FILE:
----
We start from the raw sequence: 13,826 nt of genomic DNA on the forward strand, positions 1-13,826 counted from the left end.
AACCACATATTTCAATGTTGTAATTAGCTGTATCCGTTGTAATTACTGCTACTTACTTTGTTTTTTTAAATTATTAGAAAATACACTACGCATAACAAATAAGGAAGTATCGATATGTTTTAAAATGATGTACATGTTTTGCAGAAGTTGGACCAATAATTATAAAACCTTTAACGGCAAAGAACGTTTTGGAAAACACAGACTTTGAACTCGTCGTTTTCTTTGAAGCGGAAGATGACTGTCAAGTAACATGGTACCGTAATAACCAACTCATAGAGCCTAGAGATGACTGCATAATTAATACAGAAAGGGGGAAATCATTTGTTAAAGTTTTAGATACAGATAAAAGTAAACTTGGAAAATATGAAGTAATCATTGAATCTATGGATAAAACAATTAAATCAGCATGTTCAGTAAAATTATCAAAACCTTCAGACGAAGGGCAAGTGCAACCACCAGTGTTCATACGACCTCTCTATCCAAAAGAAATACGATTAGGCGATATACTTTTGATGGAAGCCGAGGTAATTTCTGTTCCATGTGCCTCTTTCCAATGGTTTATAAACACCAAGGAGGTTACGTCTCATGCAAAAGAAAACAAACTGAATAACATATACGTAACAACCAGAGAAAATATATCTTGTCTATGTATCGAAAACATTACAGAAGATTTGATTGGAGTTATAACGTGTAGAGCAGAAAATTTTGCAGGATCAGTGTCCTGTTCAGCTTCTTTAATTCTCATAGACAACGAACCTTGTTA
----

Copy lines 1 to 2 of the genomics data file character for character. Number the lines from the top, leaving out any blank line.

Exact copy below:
We start from the raw sequence: 13,826 nt of genomic DNA on the forward strand, positions 1-13,826 counted from the left end.
AACCACATATTTCAATGTTGTAATTAGCTGTATCCGTTGTAATTACTGCTACTTACTTTGTTTTTTTAAATTATTAGAAAATACACTACGCATAACAAATAAGGAAGTATCGATATGTTTTAAAATGATGTACATGTTTTGCAGAAGTTGGACCAATAATTATAAAACCTTTAACGGCAAAGAACGTTTTGGAAAACACAGACTTTGAACTCGTCGTTTTCTTTGAAGCGGAAGATGACTGTCAAGTAACATGGTACCGTAATAACCAACTCATAGAGCCTAGAGATGACTGCATAATTAATACAGAAAGGGGGAAATCATTTGTTAAAGTTTTAGATACAGATAAAAGTAAACTTGGAAAATATGAAGTAATCATTGAATCTATGGATAAAACAATTAAATCAGCATGTTCAGTAAAATTATCAAAACCTTCAGACGAAGGGCAAGTGCAACCACCAGTGTTCATACGACCTCTCTATCCAAAAGAAATACGATTAGGCGATATACTTTTGATGGAAGCCGAGGTAATTTCTGTTCCATGTGCCTCTTTCCAATGGTTTATAAACACCAAGGAGGTTACGTCTCATGCAAAAGAAAACAAACTGAATAACATATACGTAACAACCAGAGAAAATATATCTTGTCTATGTATCGAAAACATTACAGAAGATTTGATTGGAGTTATAACGTGTAGAGCAGAAAATTTTGCAGGATCAGTGTCCTGTTCAGCTTCTTTAATTCTCATAGACAACGAACCTTGTTA